Having Fun Saving the World

Interview with IdeaConnection problem solver Tom Kruer.
By Paul Arnold
The groundwater contamination by arsenic in Bangladesh is a humanitarian crisis on an unprecedented scale, often referred to as the largest mass poisoning in history. Mitigation efforts are underway across the country, but the scale of the task is enormous and many challenges remain.

Chemists Without Borders, an organization focused on solving humanitarian issues, teamed up with IdeaConnection to provide solutions to five critical challenges affecting the health of millions of Bangladeshis.

One of the problem solvers to lend his time, skills, talents and expertise was Tom Kruer, a leader in innovation-focused organizations. A prodigious problem solver, he has been involved in more than 300 new product development programs and there are approximately 50 products that have his contributions in them somewhere.

In this interview he talks about his experience as a problem solver and of providing novel solutions to a water treatment challenge in Bangladesh.

photo of Tom KruerAs the team got into this it was obvious the seeker was not necessarily the most technically qualified to complete the task. So what I did was to push for reconfiguring the problem statement so that we were looking for a solution they could do. That’s what I brought to the table.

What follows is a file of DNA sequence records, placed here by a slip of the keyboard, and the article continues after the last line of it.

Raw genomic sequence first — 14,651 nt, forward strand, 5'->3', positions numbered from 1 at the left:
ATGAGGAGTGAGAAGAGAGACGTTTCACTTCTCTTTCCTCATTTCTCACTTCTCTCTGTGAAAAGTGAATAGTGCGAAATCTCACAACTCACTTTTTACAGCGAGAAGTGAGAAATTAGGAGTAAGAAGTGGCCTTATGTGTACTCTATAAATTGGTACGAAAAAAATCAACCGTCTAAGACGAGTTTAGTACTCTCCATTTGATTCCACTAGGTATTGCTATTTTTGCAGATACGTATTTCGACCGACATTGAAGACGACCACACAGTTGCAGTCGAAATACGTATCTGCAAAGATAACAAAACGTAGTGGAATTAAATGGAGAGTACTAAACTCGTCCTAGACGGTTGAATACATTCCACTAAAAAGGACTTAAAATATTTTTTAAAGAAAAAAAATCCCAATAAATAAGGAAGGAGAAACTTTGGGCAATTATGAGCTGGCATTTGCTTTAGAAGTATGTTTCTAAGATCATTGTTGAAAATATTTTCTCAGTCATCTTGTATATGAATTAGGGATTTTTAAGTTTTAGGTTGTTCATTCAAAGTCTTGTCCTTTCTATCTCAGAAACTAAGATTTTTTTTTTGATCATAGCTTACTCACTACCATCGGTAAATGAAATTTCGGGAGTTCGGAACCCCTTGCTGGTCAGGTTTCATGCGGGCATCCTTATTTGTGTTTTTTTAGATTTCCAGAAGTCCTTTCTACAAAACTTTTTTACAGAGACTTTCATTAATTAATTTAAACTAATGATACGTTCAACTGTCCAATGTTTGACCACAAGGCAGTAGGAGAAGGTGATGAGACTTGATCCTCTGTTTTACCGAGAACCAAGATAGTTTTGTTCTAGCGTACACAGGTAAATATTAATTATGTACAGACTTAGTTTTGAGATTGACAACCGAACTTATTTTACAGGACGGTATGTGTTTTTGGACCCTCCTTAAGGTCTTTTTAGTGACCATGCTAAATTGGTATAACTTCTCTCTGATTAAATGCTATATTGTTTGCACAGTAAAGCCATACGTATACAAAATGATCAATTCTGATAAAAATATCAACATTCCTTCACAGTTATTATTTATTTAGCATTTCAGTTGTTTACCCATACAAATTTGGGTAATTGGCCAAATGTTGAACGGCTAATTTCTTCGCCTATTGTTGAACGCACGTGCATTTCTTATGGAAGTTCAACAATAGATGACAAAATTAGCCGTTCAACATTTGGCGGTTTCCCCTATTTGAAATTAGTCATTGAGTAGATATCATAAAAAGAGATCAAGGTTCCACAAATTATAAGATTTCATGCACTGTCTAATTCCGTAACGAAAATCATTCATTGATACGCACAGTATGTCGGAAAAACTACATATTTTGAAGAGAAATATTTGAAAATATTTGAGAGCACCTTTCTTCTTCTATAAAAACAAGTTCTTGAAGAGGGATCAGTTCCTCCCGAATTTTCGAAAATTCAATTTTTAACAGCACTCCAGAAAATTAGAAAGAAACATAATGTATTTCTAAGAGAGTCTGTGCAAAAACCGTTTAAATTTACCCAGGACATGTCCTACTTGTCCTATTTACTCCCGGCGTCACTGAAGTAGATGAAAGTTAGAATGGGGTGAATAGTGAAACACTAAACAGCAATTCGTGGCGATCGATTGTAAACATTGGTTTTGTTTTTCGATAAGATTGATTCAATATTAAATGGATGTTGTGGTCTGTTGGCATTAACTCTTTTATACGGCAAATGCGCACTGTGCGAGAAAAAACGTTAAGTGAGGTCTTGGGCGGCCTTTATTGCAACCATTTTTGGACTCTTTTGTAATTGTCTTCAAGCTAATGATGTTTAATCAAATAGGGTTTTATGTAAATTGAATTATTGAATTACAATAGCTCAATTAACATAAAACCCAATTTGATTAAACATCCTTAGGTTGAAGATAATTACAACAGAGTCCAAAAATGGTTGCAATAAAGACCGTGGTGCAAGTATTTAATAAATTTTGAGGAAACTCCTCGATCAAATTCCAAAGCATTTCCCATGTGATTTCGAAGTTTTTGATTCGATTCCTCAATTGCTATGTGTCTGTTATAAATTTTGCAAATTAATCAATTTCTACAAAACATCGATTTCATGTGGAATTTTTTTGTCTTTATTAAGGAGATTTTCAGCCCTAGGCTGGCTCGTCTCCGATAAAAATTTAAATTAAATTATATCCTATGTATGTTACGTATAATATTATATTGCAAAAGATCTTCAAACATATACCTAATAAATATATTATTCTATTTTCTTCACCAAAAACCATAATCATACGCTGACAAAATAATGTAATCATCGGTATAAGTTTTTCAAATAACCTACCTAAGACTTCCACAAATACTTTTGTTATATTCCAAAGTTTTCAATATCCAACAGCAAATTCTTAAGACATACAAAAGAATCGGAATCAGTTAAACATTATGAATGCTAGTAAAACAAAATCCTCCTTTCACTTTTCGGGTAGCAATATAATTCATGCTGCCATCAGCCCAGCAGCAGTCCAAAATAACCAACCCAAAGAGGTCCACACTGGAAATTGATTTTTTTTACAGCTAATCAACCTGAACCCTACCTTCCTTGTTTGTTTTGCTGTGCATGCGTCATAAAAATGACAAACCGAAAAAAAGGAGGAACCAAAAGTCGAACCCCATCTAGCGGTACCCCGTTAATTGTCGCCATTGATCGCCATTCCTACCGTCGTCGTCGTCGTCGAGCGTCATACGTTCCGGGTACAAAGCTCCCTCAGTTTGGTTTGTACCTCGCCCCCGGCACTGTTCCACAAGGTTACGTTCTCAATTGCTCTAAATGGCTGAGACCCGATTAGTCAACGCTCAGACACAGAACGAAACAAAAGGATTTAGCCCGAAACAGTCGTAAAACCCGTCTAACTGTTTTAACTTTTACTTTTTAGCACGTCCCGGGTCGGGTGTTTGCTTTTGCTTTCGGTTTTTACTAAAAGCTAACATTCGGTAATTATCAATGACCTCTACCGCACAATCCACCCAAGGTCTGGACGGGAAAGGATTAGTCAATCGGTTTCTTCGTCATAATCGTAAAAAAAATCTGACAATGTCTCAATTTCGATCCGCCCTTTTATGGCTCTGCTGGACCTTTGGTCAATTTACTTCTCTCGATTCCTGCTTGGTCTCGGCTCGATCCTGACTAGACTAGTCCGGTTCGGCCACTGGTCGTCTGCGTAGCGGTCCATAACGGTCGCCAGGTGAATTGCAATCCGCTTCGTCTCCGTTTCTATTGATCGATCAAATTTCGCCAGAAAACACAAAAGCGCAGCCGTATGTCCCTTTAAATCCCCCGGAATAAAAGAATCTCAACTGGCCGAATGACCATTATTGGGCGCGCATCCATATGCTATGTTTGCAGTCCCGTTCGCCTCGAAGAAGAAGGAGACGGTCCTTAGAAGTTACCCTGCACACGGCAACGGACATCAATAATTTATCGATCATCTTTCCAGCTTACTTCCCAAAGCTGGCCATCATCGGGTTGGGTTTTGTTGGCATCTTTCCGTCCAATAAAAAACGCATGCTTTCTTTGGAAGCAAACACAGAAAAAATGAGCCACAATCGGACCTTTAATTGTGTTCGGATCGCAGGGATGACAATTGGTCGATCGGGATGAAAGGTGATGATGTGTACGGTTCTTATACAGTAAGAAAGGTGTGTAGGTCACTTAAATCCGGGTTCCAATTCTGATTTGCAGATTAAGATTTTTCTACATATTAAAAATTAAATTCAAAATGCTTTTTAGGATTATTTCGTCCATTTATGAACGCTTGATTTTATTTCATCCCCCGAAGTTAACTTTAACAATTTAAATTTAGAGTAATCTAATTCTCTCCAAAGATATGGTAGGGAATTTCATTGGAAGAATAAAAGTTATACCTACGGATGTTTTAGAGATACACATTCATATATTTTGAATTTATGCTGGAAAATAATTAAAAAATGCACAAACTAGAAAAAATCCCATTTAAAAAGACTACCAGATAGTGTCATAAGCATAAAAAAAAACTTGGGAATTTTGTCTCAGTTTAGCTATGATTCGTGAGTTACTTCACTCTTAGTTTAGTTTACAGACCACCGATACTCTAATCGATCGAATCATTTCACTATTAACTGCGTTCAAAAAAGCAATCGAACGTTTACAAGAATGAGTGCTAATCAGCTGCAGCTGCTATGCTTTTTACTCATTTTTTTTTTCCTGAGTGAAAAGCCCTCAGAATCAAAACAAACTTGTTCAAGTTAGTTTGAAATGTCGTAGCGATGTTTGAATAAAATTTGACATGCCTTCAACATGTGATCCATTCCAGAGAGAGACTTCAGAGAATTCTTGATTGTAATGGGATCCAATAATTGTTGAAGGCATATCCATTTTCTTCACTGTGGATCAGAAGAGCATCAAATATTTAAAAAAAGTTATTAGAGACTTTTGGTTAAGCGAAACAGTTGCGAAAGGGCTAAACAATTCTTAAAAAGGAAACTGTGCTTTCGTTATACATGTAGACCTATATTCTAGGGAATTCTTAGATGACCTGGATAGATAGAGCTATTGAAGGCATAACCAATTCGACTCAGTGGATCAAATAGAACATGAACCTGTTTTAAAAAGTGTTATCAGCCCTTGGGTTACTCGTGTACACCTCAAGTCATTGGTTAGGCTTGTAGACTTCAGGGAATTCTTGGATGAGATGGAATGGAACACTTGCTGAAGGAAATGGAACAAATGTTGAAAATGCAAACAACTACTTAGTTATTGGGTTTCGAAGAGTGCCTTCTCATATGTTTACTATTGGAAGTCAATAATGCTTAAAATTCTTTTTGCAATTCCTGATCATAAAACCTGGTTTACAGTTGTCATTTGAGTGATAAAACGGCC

The real problem is: what can the seeker hope to accomplish with their resources for a maximized affect? The first aspect of problem solving is defining the problem and that is probably what I do best. In this case, the problem was not how to ship the most material overseas to have the biggest impact on people’s availability of clean water, it was: what can the seeker do to make sure that the hundreds of solutions that are out there are the most effective for the people they are trying to help?

Do you find that some of the common good problem statements are too broad in scope, too pie in the sky?